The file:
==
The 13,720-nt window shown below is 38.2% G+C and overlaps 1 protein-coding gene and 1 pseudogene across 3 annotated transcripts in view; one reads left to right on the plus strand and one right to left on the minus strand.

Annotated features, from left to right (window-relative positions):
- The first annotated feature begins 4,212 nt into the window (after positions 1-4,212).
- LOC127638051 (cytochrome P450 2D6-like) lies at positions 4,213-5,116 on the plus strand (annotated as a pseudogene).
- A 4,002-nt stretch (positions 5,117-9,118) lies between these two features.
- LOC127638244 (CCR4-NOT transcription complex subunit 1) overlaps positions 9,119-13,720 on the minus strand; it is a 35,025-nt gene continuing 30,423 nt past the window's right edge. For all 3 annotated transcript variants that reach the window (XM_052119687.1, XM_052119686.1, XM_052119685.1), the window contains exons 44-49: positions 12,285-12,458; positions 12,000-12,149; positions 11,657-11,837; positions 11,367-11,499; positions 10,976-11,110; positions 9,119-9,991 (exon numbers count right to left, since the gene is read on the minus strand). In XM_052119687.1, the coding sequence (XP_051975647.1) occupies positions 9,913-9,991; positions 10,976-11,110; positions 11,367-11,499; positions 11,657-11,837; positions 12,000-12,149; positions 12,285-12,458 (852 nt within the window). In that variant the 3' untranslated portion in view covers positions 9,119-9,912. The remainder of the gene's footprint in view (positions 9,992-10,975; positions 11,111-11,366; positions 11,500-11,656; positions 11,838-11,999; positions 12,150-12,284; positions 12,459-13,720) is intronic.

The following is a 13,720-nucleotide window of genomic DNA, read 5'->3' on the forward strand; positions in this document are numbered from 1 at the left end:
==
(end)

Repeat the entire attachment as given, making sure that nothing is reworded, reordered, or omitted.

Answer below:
The 13,720-nt window shown below is 38.2% G+C and overlaps 1 protein-coding gene and 1 pseudogene across 3 annotated transcripts in view; one reads left to right on the plus strand and one right to left on the minus strand.

Annotated features, from left to right (window-relative positions):
- The first annotated feature begins 4,212 nt into the window (after positions 1-4,212).
- LOC127638051 (cytochrome P450 2D6-like) lies at positions 4,213-5,116 on the plus strand (annotated as a pseudogene).
- A 4,002-nt stretch (positions 5,117-9,118) lies between these two features.
- LOC127638244 (CCR4-NOT transcription complex subunit 1) overlaps positions 9,119-13,720 on the minus strand; it is a 35,025-nt gene continuing 30,423 nt past the window's right edge. For all 3 annotated transcript variants that reach the window (XM_052119687.1, XM_052119686.1, XM_052119685.1), the window contains exons 44-49: positions 12,285-12,458; positions 12,000-12,149; positions 11,657-11,837; positions 11,367-11,499; positions 10,976-11,110; positions 9,119-9,991 (exon numbers count right to left, since the gene is read on the minus strand). In XM_052119687.1, the coding sequence (XP_051975647.1) occupies positions 9,913-9,991; positions 10,976-11,110; positions 11,367-11,499; positions 11,657-11,837; positions 12,000-12,149; positions 12,285-12,458 (852 nt within the window). In that variant the 3' untranslated portion in view covers positions 9,119-9,912. The remainder of the gene's footprint in view (positions 9,992-10,975; positions 11,111-11,366; positions 11,500-11,656; positions 11,838-11,999; positions 12,150-12,284; positions 12,459-13,720) is intronic.

The following is a 13,720-nucleotide window of genomic DNA, read 5'->3' on the forward strand; positions in this document are numbered from 1 at the left end: